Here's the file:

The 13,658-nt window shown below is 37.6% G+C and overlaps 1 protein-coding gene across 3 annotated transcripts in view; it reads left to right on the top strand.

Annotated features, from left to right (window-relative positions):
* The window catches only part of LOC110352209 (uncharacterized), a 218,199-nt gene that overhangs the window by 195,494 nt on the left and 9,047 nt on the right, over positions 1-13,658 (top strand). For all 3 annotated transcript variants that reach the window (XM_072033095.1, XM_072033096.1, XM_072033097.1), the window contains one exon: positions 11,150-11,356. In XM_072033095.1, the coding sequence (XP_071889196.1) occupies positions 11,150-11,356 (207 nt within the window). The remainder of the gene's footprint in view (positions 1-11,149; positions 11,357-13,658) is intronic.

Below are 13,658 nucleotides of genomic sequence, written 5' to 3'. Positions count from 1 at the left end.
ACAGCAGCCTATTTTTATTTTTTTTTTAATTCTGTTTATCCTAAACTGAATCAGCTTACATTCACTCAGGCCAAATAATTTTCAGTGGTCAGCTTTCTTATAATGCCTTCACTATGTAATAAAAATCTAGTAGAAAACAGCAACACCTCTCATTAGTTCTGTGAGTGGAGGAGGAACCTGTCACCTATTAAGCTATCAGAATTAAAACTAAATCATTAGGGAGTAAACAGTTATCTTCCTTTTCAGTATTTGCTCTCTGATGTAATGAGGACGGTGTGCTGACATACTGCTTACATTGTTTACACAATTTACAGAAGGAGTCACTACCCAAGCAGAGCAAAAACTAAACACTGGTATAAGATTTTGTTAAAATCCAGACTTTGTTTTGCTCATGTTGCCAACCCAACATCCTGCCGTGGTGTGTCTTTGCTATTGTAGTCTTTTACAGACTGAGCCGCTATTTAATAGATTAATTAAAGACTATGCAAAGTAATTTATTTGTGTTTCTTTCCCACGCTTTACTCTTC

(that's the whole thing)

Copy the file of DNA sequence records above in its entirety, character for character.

The 13,658-nt window shown below is 37.6% G+C and overlaps 1 protein-coding gene across 3 annotated transcripts in view; it reads left to right on the top strand.

Annotated features, from left to right (window-relative positions):
* The window catches only part of LOC110352209 (uncharacterized), a 218,199-nt gene that overhangs the window by 195,494 nt on the left and 9,047 nt on the right, over positions 1-13,658 (top strand). For all 3 annotated transcript variants that reach the window (XM_072033095.1, XM_072033096.1, XM_072033097.1), the window contains one exon: positions 11,150-11,356. In XM_072033095.1, the coding sequence (XP_071889196.1) occupies positions 11,150-11,356 (207 nt within the window). The remainder of the gene's footprint in view (positions 1-11,149; positions 11,357-13,658) is intronic.

Below are 13,658 nucleotides of genomic sequence, written 5' to 3'. Positions count from 1 at the left end.
ACAGCAGCCTATTTTTATTTTTTTTTTAATTCTGTTTATCCTAAACTGAATCAGCTTACATTCACTCAGGCCAAATAATTTTCAGTGGTCAGCTTTCTTATAATGCCTTCACTATGTAATAAAAATCTAGTAGAAAACAGCAACACCTCTCATTAGTTCTGTGAGTGGAGGAGGAACCTGTCACCTATTAAGCTATCAGAATTAAAACTAAATCATTAGGGAGTAAACAGTTATCTTCCTTTTCAGTATTTGCTCTCTGATGTAATGAGGACGGTGTGCTGACATACTGCTTACATTGTTTACACAATTTACAGAAGGAGTCACTACCCAAGCAGAGCAAAAACTAAACACTGGTATAAGATTTTGTTAAAATCCAGACTTTGTTTTGCTCATGTTGCCAACCCAACATCCTGCCGTGGTGTGTCTTTGCTATTGTAGTCTTTTACAGACTGAGCCGCTATTTAATAGATTAATTAAAGACTATGCAAAGTAATTTATTTGTGTTTCTTTCCCACGCTTTACTCTTC